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6 of 6 people found the following review helpful By Mrs. Mookie on July 7, 2008
Format: Hardcover
I picked up this book even though I had never heard of it because a) I'm interested in memoir and b) my sister-in-law is battling cancer. I never expected to be this enthralled. I simply could not put it down. Several times I found myself sneaking away from work just to read another page or two. I was riveted.

You can't help but fall in love with Meredith, this quirky character who doesn't take herself seriously and seems like just the kind of person I'd love (or be) in real life. Her battles are real but her wit is what moved me. I laughed out loud several times. I know, how is cancer funny? But you just have to read it for yourself. Really. You have to!

Don't miss this great read!
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5 of 5 people found the following review helpful By NYC Mom on July 4, 2008
Format: Hardcover
I've read a lot of the breast cancer literature for the woman diagnosed since I was diagnosed 8 years ago - doing fine, thanks. This is the first one I think I've seen by a woman of color. A good combo read with Cancer Vixen.
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5 of 5 people found the following review helpful By Biblioworm on June 29, 2008
Format: Hardcover
If you're looking for easy consolations and wishful thinking, don't look here. Meredith Norton pulls no punches and tells simple but hard truths: as her dad puts it, "No one gets out of here alive." But this isn't a depressing book; it's a story of (temporary) survival, and it's wickedly funny. Norton has a great eye for the ridiculous and outrageous in others and in herself. Recommended to anyone who may die.
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4 of 4 people found the following review helpful By M. Stewart on July 8, 2008
Format: Hardcover
Move over Lance Armstrong - I predict this funny and bittersweet book about cancer will become the new go-to gift book for newly diagnosed cancer patients. This book is refreshingly BS-free, offering a clear-eyed, witty, and brutally honest portrait of lives touched by cancer.

What a life too: Norton has piles of ridiculous personal stories that spice up the tale, such as her stories about her hardboiled mom and Cosby-style dad, plus enough crazy friends to fill up a football stadium. Norton's deft avoidance of saccharine-sweet cheese keeps this book true, clearing room for her humorous meditations to strike.
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4 of 4 people found the following review helpful By Bob Neer on July 8, 2008
Format: Hardcover
This book is a blast of fresh air for anyone who has battled cancer directly or by the side of a loved one. It is written almost completely without self-pity: frank, intensely aware, perhaps afraid inside -- but brash and full of life outside. I'm not sure how much direct application it will have for most people -- the author seems to have lived a pretty unique life -- but it certainly gives one an unexpected, helpful, and ultimately very wise perspective on life with this awful disease.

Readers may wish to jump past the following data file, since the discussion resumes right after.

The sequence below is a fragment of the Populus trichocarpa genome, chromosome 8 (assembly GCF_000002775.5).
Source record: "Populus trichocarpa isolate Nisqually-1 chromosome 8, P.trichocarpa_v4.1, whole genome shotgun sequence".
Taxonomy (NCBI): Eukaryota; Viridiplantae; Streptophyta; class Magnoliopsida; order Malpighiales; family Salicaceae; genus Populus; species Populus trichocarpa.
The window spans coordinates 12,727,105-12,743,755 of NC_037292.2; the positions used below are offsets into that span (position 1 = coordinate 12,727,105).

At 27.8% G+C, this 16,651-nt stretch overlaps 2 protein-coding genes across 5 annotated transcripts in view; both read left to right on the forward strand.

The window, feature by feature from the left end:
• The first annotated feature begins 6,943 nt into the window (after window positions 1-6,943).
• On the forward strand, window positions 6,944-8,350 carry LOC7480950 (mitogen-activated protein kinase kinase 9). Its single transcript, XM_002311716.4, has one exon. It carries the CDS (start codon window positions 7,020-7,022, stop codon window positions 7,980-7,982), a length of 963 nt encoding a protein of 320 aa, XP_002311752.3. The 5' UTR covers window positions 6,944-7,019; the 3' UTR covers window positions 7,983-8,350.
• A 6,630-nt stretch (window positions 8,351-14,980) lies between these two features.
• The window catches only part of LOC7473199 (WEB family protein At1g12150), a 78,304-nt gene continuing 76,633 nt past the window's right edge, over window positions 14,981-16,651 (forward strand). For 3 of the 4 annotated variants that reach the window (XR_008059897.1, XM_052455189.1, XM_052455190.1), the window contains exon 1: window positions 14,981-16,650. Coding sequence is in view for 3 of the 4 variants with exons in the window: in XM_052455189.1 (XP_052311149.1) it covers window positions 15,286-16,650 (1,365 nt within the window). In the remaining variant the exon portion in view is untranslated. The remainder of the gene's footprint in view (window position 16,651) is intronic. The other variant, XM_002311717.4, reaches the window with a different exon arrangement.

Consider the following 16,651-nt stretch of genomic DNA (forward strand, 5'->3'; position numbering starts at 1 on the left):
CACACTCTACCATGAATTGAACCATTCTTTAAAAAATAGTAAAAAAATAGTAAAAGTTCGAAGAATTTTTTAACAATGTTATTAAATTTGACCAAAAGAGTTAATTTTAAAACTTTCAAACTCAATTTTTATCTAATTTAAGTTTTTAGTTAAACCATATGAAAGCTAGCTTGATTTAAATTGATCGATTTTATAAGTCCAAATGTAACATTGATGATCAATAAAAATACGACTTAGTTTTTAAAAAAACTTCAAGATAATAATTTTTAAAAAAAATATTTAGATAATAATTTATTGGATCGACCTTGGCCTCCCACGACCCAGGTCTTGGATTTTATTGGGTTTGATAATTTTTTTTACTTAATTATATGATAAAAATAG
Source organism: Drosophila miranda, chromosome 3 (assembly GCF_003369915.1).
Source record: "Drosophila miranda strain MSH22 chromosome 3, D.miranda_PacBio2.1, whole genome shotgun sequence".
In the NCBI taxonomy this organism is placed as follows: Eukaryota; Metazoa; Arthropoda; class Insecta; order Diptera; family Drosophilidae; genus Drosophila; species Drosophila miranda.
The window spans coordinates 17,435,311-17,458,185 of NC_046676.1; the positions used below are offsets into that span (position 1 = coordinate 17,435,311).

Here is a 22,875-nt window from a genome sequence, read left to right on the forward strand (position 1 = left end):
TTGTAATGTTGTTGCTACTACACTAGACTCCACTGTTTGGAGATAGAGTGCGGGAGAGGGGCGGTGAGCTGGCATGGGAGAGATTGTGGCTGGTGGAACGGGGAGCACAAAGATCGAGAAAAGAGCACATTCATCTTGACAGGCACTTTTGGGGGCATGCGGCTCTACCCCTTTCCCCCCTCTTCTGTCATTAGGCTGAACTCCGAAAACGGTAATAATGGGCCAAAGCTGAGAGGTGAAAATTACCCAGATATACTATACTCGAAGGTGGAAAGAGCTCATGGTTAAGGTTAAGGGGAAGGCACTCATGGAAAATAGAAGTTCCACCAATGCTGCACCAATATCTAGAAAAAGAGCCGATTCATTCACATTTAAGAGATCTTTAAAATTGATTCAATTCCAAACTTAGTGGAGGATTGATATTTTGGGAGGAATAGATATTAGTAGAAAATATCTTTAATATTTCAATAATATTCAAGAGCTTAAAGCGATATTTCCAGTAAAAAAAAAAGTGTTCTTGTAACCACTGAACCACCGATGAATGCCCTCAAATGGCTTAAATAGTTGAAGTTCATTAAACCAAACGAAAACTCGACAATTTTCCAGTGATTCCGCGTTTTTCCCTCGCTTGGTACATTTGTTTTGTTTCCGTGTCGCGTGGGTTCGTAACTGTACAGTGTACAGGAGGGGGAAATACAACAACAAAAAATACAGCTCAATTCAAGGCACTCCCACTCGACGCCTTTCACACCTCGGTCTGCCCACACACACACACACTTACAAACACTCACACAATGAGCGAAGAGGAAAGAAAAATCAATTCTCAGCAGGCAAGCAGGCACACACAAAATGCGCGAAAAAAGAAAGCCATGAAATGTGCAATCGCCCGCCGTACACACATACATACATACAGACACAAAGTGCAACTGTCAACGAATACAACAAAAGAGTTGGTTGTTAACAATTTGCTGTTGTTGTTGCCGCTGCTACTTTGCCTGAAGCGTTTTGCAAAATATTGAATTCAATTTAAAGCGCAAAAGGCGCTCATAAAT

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3 of 3 people found the following review helpful By Chilly Editor on July 8, 2008
Format: Hardcover
I read "Lopsided" in less than a day -- couldn't put it down. Meredith Norton is a fabulous storyteller with a wicked sense of humor. What I find most appealing about her writing is her ability to poke fun of family and friends while simultaneously treating them with great affection. The book humanizes (and "humorizes") the process of living with a devastating form of cancer, a gift to many.

The book is not for everyone. The occasionally coarse language is one reason, and another is that it's not intended to be an "inspirational" memoir, which some desire or need. (I thought of giving it to one friend with terminal cancer, and decided against it.) But to those who can handle it, you will be left wanting more in-depth versions of each salacious anecdote!

I think it's a great companion to Adam Gopnik's "Paris to the Moon" -- both offer hilarious inside looks at the French-American tete-a-tete in our modern world.
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2 of 2 people found the following review helpful By Angela N. Tyler on July 9, 2008
Format: Hardcover
"Lopsided" is a jolt of reality and hilarity for those of us that have, tragically but understandably, almost become used to the idea of breast cancer. So many women are being diagnosed each year that unless it strikes someone you love, the shock of cancer doesn't seem to reach inside and grab you. Until now... Meredith Norton makes absolutely certain that readers become part of not only her breast cancer story, but of her life. A cancer diagnosis affects real, live, original people and their families. We must never forget that each diagnosis is personal, unique and frightening. What a gift and a bonus that we can be reminded with such an absolutely hysterical, irreverant and fabulous story.